Branching Out: After finding success on eBay, Dekel was able to launch his own DeCalo Fashion website. And he shows boundless enthusiasm. "The potential for success is within each individual," he says. "You can't be afraid to take risks or try something new."
eBay Dropoff Store, Stereo Equipment & More
Amy Mayer & Ellen Navarro, both 25
Express Drop (eBay User ID: expressdropchicago)
Projected 2006 Sales: More than $1.4 million
Description: An eBay drop-off store that sells on consignment for individuals and high-end retailers
No Place to Hide: Unlike other young eBay merchants, Amy Mayer and Ellen Navarro, who run an eBay drop-off store, can't hide behind their telephone voices. Most of their customers are older than they are, and so are the students who attend their eBay business classes. "The fact that we're so young piques people's curiosity," says Mayer. "That makes it extra important to present ourselves in a charismatic and confident way."
A Dream Come True: Navarro always wanted to start her own business. "I wrote a business plan in my senior year of college," she says. Mayer and Navarro met while working at a clothing boutique. They talked about starting a business together and decided to open an eBay drop-off store--a new idea in early 2004. They research merchandise the moment the customer arrives and only sell items that will fetch at least $50 on eBay. They get a leg up on the competition by offering personal service and being located at a busy intersection where parking is readily available.
Growing Strong: After only two years in business, Express Drop moved into a 3,400-square-foot warehouse. Navarro and Mayer also started franchising their business concept. "You have to be professional at all times and always be thinking out of the box," says Navarro. "We don't just wait for clients to come to us. We pursue clients that can supply us with clothing. We see every single [entity] as a potential client, from the grandma on the street to Nordstrom."
Chris & Lisa Rush, 30 & 26
HiFiSoundconnection (eBay User ID: hifisoundconnection)
Projected 2006 Sales: $8 million
Description: Audio and stereo equipment for use at home and in motor vehicles
It's a Family Affair: The mom-and-pop grocery store might be a thing of the past, but many eBay businesses keep their work all in the family. Chris Rush founded HiFiSoundconnection with his wife, Lisa, and employs his younger brother Tony, his brother-in-law Justin Cash and family friend Kevin Kenkel. "It lightens the stress factor," Rush says of the benefits of working with family members. And his team turns around a tremendous number of transactions, considering that the average sale price of an item is $96.
Music to His Ears: In 2000, Rush started buying sports collectibles on eBay. He quickly moved to selling car audio equipment, having installed car stereos since his teenage years for extra money. An initial $10,000 loan from his grandfather helped him during startup. "It started with an extra bedroom in a duplex. I filled that room, filled the garage, and we're now in an 8,000-square-foot warehouse," he says. "It's been a real rocket ride."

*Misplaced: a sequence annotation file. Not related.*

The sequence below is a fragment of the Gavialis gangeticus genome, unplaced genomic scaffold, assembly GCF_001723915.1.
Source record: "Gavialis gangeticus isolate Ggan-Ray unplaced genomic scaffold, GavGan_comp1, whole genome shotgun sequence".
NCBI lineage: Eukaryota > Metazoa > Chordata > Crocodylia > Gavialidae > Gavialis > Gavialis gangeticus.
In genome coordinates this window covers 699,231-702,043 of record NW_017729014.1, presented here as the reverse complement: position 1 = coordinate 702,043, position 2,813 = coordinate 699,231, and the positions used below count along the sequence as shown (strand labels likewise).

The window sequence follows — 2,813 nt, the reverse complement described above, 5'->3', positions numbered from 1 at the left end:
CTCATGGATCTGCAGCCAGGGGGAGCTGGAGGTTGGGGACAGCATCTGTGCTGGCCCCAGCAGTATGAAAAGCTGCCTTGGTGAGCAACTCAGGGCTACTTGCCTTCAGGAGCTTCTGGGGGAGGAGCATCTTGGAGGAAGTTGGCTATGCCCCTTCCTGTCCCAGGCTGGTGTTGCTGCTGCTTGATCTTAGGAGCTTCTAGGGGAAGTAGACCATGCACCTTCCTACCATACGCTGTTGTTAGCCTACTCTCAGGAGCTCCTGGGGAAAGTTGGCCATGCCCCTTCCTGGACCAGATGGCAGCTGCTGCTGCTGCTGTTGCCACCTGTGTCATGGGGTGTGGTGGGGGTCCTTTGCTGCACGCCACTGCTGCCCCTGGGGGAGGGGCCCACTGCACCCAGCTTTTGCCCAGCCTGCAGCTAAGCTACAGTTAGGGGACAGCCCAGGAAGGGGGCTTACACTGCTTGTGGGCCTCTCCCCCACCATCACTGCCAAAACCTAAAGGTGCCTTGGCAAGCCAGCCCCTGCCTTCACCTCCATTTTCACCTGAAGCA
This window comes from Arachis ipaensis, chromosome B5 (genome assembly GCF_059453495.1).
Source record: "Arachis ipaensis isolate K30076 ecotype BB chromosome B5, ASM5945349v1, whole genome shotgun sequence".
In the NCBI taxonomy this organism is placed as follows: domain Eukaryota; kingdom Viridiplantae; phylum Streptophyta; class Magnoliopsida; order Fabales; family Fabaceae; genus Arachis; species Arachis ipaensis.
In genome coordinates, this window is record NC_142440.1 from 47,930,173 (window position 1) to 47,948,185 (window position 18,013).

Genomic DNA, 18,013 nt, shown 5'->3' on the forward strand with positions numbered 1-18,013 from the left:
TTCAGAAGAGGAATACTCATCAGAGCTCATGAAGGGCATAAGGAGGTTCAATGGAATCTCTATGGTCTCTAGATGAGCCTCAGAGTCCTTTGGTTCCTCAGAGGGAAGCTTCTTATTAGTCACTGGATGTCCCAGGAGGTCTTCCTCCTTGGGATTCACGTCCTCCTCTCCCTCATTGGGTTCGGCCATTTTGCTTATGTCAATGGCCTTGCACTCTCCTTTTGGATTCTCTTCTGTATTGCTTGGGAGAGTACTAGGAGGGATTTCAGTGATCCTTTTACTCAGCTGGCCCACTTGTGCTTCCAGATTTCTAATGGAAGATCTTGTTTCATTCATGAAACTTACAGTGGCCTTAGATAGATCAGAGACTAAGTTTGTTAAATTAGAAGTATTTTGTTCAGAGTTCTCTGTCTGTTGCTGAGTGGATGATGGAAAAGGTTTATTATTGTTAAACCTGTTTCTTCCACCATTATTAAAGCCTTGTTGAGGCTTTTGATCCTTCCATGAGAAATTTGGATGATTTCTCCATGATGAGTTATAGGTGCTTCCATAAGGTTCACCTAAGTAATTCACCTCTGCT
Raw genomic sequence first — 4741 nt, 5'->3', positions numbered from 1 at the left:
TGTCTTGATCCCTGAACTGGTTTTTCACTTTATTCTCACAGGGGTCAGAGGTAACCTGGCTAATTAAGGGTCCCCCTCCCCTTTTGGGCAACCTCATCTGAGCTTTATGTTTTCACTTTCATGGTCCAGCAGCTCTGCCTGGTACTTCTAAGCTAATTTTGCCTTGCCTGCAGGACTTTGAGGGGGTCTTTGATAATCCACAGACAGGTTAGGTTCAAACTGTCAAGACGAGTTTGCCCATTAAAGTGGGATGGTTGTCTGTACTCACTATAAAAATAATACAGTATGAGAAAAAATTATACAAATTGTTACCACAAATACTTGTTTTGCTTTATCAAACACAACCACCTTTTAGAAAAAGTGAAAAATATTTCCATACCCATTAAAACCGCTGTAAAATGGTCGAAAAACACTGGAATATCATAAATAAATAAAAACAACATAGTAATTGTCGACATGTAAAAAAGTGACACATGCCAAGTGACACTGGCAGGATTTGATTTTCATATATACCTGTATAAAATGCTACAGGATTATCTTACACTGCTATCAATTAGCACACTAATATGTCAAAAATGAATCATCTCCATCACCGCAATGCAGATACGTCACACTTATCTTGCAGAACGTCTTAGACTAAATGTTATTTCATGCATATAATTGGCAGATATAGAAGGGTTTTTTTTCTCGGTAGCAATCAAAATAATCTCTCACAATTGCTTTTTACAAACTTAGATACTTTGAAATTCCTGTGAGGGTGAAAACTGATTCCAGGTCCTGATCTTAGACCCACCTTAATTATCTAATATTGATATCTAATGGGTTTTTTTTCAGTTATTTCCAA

Keep the Customer Satisfied: Rush understands his customers because he is so close to them in age. "My demographic is 15- to 25-year-olds, and they are really impatient," he says. "We have to cater to people who click on things and make instant purchases. That generation doesn't want to wait. The biggest motivator for us is providing them with good service." The company recently added a toll-free phone number. "If a [customer] buys something and has problems installing it, we will guide him through the process."
Personal Touch: With its feedback system, eBay encourages sellers to provide prompt delivery and good service. But Rush's motivation goes beyond that. He welcomes hard work and the responsibility of running his own business. He especially likes selling to members of the U.S. mili-tary stationed overseas. "We provide distractions for them," he says. "It's like we're sending them a Christmas present. That's the most rewarding thing for all of us."
Dan Glasure, 31
Dan's Train Depot (eBay User ID: dans.train.depot)
Projected 2006 Sales: $2.5 million
Description: Model trains and train accessories
Needing a Bigger Piggy Bank: Dan Glasure's business experience goes back to age 8. "The first comic book I ever bought was Spider-Man No. 1. I bought it at a garage sale for a nickel. I sold it the same day for $100," he remembers. But that's not all. When the buyer asked Glasure where he had found the comic, he told him, "I'll tell you where the rest of them are, but you have to give me a finder's fee." He got his finder's fee.
On the Fast Track: Glasure started by selling comics on eBay, but "it was not until I traded some comics for a big box of Lego toys and the Legos sold incredibly well that I really saw what eBay could do," he says. Next, he started selling toy trains and accessories: "Today, we are the number-two seller in the whole Toys & Hobbies category on eBay."
More Than Child's Play: These days, Dan's Train Depot has sales of $20,000 to $30,000 each week. That success inspired Glasure to branch out to websites (www.brasstrains.comand www.danstraindepot.com), where he can sell directly to the public, and a brick-and-mortar store, which sells different items for train collectors than those he offers on eBay. With the help of one of his customers who is a professor at a university business school, he drew up a business plan and streamlined his company by downsizing his staff. "Everybody thinks you're not working at all, selling toys on the internet," Glasure observes. "It's a lot of work, but it's definitely more fun than the average job."